Juli Clover of MacRumors did some incredibly useful testing and wrote a helpful article on MacRumors to compare and contrast the different ways to charge an iPhone X. I suspect that many of her conclusions carry over to other models of the iPhone as well, and her tests confirmed many of the things which I have seen more anecdotally. If you are interested in great tips for iPhone charging — and pretty much every iPhone owner falls into this camp — I strongly recommend that you check out her article, which also includes some great graphs.
Normally I would save a link like this for my Friday In the news post, but I wanted to take some extra space to highlight some of the most important take-aways from this article, most of which I can also confirm from my own experiences:
- The charger that comes with the iPhone is slow. The iPhone has long shipped with that small, almost cube-shaped 5W charger. It charges the iPhone very slowly. For the iPhone X, it gets you up to an 11% charge in 15 minutes and 39% in 60 minutes.
- USB-C charging is 2x to 3x faster. Back in early 2016, I reviewed the combination of Apple’s 29W USB-C Power Adapter and USB-C to Lightning Cable, which together cost around $75. In that review, I pointed out that it is the fastest way to charge an iPad Pro. But the iPhone X can also take advantage of USB-C charging, and it can get you almost three times the charge of a 5W charger after 15 minutes and about two times the charge of a 5W charger after 60 minutes. If you need to get the maximum charge to your iPhone X in the shortest amount of time, this is the way to go. And while this Apple combination will cost you $75, Clover notes that you can pay about half as much by using reputable third-party devices. If you own an iPad Pro. I think it is well-worth the $75 investment to get the fastest charge on all of your iOS devices.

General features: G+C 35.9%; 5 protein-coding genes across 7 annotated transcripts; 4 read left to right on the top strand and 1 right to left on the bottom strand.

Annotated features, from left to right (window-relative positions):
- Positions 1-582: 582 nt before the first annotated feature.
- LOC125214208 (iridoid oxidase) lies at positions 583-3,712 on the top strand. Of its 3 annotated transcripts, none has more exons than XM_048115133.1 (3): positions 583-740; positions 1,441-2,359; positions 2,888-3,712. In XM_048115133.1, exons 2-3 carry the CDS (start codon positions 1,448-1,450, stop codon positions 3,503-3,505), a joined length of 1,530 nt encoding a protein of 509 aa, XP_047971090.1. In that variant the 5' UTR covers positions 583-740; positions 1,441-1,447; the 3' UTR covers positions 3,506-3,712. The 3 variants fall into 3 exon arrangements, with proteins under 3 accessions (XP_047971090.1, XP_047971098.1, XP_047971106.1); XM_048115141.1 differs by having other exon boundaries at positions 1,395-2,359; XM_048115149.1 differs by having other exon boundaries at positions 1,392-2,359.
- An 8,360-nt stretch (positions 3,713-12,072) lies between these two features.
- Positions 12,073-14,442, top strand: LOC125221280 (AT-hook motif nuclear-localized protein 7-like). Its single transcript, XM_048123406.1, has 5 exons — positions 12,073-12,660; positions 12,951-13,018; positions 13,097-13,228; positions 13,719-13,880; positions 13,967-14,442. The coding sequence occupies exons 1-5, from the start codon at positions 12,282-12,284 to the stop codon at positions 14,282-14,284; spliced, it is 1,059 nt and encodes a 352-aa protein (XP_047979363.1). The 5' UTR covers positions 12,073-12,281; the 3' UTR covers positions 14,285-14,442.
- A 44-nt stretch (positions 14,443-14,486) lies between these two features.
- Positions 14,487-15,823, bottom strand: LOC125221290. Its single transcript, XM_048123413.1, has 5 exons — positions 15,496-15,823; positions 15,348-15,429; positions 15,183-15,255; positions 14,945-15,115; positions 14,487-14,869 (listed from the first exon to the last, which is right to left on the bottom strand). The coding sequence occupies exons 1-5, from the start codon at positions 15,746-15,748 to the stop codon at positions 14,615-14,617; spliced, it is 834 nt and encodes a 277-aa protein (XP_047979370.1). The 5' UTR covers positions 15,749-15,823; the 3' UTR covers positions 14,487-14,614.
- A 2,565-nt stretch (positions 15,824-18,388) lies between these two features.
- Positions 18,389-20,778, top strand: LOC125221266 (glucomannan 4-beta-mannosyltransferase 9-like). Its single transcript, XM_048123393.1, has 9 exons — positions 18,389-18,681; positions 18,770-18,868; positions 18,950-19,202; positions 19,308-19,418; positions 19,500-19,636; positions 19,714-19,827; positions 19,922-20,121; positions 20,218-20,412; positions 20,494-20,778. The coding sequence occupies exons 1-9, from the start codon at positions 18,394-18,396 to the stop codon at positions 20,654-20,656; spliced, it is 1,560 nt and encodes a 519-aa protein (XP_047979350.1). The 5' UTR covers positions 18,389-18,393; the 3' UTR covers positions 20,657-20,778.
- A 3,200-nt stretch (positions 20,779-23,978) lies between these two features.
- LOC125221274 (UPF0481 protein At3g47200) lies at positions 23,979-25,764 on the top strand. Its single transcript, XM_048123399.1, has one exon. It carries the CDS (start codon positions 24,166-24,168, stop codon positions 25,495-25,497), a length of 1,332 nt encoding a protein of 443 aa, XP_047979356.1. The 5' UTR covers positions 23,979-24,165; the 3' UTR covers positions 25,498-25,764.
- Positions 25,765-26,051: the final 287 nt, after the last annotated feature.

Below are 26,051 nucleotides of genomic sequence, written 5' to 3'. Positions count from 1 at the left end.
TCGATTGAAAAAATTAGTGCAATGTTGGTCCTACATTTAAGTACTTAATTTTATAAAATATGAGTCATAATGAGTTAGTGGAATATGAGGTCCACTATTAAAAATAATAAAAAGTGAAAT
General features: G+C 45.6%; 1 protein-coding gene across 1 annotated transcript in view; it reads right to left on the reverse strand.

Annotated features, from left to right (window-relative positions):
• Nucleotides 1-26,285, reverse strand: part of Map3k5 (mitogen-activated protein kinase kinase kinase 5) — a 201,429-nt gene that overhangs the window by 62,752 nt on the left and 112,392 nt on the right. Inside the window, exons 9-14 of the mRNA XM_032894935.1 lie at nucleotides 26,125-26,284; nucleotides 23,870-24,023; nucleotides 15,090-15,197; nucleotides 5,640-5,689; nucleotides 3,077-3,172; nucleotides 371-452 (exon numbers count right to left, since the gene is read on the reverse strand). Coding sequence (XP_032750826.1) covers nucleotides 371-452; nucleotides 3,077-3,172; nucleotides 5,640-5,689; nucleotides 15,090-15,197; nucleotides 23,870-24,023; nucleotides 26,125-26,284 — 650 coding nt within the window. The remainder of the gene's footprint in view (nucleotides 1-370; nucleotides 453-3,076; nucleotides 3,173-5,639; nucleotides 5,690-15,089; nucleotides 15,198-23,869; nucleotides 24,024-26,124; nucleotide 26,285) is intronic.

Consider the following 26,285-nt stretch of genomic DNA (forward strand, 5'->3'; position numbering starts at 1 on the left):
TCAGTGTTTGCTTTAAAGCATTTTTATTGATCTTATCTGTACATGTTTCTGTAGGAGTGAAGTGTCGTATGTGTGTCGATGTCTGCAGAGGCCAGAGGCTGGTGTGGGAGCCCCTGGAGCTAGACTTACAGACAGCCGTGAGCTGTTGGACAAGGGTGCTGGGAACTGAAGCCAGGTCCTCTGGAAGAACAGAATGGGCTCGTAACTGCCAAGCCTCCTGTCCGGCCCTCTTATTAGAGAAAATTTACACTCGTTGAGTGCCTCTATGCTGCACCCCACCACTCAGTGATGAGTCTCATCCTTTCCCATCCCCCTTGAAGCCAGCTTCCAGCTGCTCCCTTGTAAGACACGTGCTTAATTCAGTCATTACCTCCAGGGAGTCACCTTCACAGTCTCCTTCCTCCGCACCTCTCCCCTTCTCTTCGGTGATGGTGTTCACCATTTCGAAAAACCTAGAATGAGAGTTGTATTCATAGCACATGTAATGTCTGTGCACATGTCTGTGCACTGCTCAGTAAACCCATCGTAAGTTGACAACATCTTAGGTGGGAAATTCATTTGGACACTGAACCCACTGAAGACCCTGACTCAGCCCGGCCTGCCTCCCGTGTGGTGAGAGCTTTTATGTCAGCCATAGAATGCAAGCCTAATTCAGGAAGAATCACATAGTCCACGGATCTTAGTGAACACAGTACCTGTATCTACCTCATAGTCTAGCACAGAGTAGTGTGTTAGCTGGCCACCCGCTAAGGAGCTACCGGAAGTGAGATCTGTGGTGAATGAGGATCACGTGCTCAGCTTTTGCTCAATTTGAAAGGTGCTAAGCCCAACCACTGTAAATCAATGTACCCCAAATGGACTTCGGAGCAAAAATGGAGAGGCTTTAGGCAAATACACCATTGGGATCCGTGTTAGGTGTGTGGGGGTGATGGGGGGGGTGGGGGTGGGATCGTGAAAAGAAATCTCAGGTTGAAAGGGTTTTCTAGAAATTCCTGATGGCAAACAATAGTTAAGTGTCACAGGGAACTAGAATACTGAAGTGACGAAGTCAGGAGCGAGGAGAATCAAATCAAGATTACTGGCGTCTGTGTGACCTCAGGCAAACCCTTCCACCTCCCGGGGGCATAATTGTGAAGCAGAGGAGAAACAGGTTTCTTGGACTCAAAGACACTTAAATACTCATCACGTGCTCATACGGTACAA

- Higher-wattage USB-C doesn't make a difference. Although I reviewed Apple's 29W USB-C Power Adapter, Apple also has a 87W USB-C Power Adapter that comes with the 12" MacBook, and third party USB-C adapters come in 18W. For the iPhone X, the test results are the same for all of those.
- The 12W charger is a nice sweet spot. Apple's 12W charger, which is included in the box with an iPad, will charge your iPhone much faster than the 5W charger that comes with the iPhone. It's not quite as fast as USB-C, but it is much less expensive. It may even be free, if you own an iPad and thus already have one. Even if you buy another one, it only costs $19, and you can use the same USB-to-Lightning cord that came with your iPhone. So for either free or $19, you can charge almost as fast as USB-C without spending the $75 for the Apple USB-C products (or about half as much with third party products). If you don't think it is worth spending the money for USB-C, this is the perfect alternative.
- Wireless charging is slow, but the 7.5W version is a little faster. The iPhone X and iPhone 8 support what Apple calls wireless charging, the ability to place the back of the iPhone down on a charging plate and let it charge without plugging in a cable. Some consider it a major convenience, even though it isn't the fastest way to charge. Most of these wireless chargers are 5W and charge at essentially the same speed as that slow 5W plug that is included in the box with an iPhone. Some Apple-approved devices are 7.5W, and when Apple releases its AirPower wireless charger in 2018 it will also support 7.5W. Those 7.5W chargers are a little faster than the 5W version — not a big difference, but enough that if you are going to buy a wireless charger, you might as well buy the 7.5W version to get more bang for your buck.